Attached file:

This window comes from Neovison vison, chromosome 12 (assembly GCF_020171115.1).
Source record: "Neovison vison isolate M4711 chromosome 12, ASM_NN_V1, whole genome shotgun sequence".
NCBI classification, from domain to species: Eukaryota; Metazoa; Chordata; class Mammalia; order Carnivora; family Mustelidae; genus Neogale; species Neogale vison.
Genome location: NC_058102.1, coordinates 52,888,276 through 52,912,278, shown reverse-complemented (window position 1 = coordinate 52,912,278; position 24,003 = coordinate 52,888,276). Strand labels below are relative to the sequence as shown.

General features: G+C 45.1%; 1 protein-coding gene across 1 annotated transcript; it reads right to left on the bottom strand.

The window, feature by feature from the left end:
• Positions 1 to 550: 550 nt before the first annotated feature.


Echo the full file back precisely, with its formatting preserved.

This window comes from Neovison vison, chromosome 12 (assembly GCF_020171115.1).
Source record: "Neovison vison isolate M4711 chromosome 12, ASM_NN_V1, whole genome shotgun sequence".
NCBI classification, from domain to species: Eukaryota; Metazoa; Chordata; class Mammalia; order Carnivora; family Mustelidae; genus Neogale; species Neogale vison.
Genome location: NC_058102.1, coordinates 52,888,276 through 52,912,278, shown reverse-complemented (window position 1 = coordinate 52,912,278; position 24,003 = coordinate 52,888,276). Strand labels below are relative to the sequence as shown.

General features: G+C 45.1%; 1 protein-coding gene across 1 annotated transcript; it reads right to left on the bottom strand.

The window, feature by feature from the left end:
• Positions 1 to 550: 550 nt before the first annotated feature.